with strain gives us proportionality constant known as young’s modulus. The point OA in the
graph is called the proportional limit.
(ii). Elastic Limit:
It is the point in the graph upto which the material returns to its original position when the
load acting on it is completely removed. Beyond this limit the material cannot return to its
original position and a plastic deformation starts to appear in it. The point A is the Elastic
limit in the graph.
(iii). Yield Point or Yield Stress Point:
Yield point in a stress strain diagram is defined as the point at which the material starts to
deform plastically. After the yield point is passed there is permanent deformation develops in
the material and which is not reversible. There are two yield points and it is upper yield point
and lower yield point. The stress corresponding to the yield point is called yield point stress.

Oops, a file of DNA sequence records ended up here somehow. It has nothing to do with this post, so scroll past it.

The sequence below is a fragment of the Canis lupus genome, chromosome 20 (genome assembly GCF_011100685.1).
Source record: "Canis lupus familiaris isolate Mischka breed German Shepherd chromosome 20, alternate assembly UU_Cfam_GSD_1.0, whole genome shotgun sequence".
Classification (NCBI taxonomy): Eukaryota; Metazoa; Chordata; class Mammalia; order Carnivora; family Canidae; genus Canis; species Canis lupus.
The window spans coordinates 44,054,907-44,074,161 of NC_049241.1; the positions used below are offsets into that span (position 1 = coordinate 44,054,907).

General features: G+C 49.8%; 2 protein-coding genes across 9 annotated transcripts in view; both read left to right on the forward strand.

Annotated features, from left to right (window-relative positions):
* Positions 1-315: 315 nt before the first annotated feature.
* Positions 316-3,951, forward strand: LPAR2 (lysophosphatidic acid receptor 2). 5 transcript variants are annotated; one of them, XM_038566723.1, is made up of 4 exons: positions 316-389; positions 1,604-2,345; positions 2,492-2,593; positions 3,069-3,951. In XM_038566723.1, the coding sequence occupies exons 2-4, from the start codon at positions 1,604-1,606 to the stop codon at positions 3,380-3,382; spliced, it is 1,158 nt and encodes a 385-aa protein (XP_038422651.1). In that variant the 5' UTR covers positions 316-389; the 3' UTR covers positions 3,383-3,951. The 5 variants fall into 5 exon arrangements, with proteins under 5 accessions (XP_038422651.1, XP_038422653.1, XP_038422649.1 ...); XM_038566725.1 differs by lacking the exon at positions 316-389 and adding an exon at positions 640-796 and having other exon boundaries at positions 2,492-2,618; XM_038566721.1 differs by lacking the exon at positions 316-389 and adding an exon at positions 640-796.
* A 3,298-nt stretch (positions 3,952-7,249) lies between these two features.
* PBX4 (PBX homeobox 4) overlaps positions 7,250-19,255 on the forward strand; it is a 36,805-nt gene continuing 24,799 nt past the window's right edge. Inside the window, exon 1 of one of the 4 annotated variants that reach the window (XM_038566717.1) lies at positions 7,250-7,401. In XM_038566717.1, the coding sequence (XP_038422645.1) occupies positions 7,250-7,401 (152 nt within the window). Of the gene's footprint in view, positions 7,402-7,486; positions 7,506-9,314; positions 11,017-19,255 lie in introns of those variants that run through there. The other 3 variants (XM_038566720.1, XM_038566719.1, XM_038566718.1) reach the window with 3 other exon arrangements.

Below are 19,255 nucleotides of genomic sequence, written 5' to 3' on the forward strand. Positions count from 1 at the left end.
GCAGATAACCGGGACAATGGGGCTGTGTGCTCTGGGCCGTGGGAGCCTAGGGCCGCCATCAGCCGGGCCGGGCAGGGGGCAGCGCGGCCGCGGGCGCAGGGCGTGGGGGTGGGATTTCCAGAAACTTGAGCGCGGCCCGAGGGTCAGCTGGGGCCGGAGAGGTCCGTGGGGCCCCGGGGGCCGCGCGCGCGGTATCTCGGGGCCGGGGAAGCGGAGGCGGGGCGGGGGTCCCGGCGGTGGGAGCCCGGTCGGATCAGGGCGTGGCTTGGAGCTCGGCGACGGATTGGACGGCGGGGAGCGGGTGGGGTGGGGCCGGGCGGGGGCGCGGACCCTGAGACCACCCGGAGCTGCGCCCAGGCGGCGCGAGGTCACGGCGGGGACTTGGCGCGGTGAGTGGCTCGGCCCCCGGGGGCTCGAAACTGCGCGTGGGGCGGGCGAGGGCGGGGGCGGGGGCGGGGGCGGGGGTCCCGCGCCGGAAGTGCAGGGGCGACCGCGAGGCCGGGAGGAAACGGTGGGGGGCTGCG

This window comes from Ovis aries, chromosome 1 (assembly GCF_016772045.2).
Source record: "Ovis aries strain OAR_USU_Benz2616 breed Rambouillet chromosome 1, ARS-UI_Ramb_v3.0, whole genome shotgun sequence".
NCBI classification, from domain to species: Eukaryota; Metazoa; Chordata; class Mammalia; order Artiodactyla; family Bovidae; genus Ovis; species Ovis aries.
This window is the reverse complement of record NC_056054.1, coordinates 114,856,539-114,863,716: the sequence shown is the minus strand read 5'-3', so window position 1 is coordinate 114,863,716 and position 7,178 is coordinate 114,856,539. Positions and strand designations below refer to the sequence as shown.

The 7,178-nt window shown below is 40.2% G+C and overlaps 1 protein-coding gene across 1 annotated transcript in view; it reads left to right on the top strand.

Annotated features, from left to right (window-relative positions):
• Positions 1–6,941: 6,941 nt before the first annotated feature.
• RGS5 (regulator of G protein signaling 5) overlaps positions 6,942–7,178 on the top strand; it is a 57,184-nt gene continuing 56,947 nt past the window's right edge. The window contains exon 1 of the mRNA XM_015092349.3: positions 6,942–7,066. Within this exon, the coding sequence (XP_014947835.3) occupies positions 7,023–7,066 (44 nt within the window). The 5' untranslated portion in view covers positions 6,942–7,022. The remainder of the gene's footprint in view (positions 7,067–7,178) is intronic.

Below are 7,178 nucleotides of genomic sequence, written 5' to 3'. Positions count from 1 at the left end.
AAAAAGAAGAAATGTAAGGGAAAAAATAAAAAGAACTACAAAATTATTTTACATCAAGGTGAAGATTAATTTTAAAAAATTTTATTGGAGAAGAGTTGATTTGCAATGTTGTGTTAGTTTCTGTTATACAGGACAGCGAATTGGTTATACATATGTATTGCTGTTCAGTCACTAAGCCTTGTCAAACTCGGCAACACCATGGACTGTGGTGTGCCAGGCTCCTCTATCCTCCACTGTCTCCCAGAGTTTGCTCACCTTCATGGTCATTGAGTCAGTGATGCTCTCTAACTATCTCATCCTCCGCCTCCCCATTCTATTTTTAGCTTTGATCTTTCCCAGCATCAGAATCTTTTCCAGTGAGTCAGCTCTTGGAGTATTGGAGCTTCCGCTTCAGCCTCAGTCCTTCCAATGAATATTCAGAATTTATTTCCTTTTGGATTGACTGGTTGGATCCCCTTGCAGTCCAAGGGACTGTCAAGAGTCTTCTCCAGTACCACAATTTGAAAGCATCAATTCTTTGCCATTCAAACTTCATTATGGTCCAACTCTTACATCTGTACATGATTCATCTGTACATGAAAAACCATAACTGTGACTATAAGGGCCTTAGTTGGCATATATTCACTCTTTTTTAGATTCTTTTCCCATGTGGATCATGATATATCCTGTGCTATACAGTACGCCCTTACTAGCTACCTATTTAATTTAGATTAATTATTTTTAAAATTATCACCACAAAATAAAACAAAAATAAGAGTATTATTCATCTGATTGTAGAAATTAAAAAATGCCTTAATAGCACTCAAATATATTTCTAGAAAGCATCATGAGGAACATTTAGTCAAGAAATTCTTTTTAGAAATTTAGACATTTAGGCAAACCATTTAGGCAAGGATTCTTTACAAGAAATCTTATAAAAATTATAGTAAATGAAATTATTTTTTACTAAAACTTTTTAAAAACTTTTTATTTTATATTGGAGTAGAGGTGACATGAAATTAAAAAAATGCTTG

The point B is the upper yield stress point and C is the lower yield stress point.
(iv) Ultimate Stress Point:
It is the point corresponding to the maximum stress that a material can handle before failure.
It is the maximum strength point of the material that can handle the maximum load. Beyond
this point the failure takes place. Point D in the graph is the ultimate stress point.
(v). Fracture or Breaking Point:
It is the point in the stress strain curve at which the failure of the material takes place. The
fracture or breaking of material takes place at this point. The point e is the breaking point in
the graph.